Iowa high school senior says bill to arm teachers makes him feel ‘unsafe’

Iowa high school senior says bill to arm teachers makes him feel ‘unsafe’

Des Moines high school student Trey Jackson speaks to Iowa Senators during a subcommittee on a bill to arm Iowa teachers. Photo by Sean Dengler

By Ty Rushing

March 6, 2024

An Iowa school student questioned state senators about a Republican proposal to arm Iowa teachers and staff in an attempt to deter school shooters.

“This bill, for me, makes me feel unsafe, it means that this bill is going to put more guns into the hands of students and, frankly I find that profoundly nonsensical. I don’t understand why that is the goal,” said Trey Jackson, a senior at Roosevelt High School in Des Moines, referencing situations in other states where school staff or police officers accidentally left their guns unattended in schools

“Why we are focusing on reactionary policies, why we’re saying school shootings are always going to happen at such a high rate that we might as well just put guns in schools… I ask that we focus more on preventive policies rather than reactionary.”

In addition to being a student, Jackson is a volunteer for Brady: United Against Gun Violence, a nonprofit that advocates for tougher gun laws and a wholesale approach to ending gun violence in America.

The teenager shared statistics, data, and real-world examples of the potential dangers of adding more guns to schools as the senators contemplated HF 2586, a bill to train and arm school staff and grant them “qualified immunity” in the case of an accidental shooting or misfire.

Iowa House Republicans passed HF 2586 last week.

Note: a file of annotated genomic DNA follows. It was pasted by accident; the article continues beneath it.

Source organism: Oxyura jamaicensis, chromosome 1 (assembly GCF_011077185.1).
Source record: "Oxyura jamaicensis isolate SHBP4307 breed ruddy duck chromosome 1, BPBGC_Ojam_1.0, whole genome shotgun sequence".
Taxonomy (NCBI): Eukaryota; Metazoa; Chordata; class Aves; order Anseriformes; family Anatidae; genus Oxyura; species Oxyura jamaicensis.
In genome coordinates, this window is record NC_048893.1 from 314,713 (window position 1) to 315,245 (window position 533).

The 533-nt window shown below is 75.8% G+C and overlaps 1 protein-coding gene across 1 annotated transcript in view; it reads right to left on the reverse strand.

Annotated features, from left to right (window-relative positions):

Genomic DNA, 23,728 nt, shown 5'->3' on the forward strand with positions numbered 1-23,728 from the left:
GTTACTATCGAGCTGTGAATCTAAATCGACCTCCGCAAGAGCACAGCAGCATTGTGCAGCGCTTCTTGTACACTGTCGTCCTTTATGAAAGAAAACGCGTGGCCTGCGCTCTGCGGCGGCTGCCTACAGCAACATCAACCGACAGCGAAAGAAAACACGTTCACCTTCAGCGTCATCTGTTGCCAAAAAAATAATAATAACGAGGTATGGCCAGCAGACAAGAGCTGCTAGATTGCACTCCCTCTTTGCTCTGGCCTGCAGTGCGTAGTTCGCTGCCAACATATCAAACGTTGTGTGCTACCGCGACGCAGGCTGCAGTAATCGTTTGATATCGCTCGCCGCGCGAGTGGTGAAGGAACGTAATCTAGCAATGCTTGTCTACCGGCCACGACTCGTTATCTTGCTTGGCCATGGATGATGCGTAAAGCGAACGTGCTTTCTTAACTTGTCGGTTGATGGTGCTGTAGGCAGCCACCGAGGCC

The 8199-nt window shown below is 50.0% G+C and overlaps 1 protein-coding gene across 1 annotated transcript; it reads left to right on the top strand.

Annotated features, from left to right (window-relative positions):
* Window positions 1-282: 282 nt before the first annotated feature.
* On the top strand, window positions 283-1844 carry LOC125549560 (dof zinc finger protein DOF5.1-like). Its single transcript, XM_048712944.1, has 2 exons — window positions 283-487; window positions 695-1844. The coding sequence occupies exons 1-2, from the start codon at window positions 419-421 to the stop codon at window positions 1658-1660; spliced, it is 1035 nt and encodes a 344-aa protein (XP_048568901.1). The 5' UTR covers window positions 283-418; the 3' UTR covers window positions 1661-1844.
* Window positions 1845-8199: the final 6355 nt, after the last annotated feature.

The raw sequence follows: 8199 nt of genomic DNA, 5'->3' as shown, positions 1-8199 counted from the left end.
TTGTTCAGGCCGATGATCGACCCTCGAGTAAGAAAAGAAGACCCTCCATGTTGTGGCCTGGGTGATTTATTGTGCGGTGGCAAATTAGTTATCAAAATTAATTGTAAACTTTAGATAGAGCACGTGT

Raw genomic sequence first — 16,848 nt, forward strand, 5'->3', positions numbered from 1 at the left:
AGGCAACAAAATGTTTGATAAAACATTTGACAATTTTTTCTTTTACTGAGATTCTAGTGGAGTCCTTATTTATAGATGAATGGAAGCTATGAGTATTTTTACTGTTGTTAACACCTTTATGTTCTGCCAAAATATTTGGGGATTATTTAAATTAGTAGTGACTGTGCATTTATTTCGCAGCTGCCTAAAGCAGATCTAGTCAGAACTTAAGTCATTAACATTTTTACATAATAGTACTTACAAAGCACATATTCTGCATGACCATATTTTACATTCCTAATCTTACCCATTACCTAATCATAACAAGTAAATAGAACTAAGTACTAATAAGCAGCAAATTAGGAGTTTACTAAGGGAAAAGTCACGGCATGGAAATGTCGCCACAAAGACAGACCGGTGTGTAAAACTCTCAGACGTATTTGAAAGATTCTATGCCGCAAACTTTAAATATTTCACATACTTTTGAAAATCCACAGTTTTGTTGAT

The bill also requires Iowa’s 11 largest school districts to have at least one armed private security guard or school resources officer (SRO) at all high school buildings unless the school board opts out of this clause.

 Republican senators Lynn Evans of Aurelia and Julian Garrett of Indianola voted to advance the bill to the full Iowa Senate Education Committee while Sen. Herman Quirmbach (D-Ames) declined to sign off.

During the subcommittee, Garrett had a few exchanges with some of the speakers who were against the bill—including Jackson—and challenged them to bring more evidence to support their points.

Garrett asked Jackson if he knew of any injuries from incidents he mentioned in Chicago and multiple in Texas where an SRO or armed staff members, respectively, misplaced their guns which were later found by students. 

“I mean if you’re going to throw out stuff like that—you’re implying that people were injured because police officers left his gun behind or because somebody else left their gun in a drawer or something like that,” Garrett said. “I’d like to know if there were injuries.”

“I’d be happy to find some of those and send those to you senator,” Jackson responded. “Again, I would point out the fact that these are even getting in the hands of students—which is fundamentally wrong—we shouldn’t be putting firearms in the hands of people under 18, so I’d really focus on that as well.”

  • Ty Rushing

    Ty Rushing is the Chief Political Correspondent for Iowa Starting Line. He is a trail-blazing veteran Iowa journalist, an Emmy-nominated filmmaker, and co-founder and president of the Iowa Association of Black Journalists. Send tips or story ideas to [email protected] and find him on social media @Rushthewriter.

CATEGORIES: GUN REFORM | POLITICS
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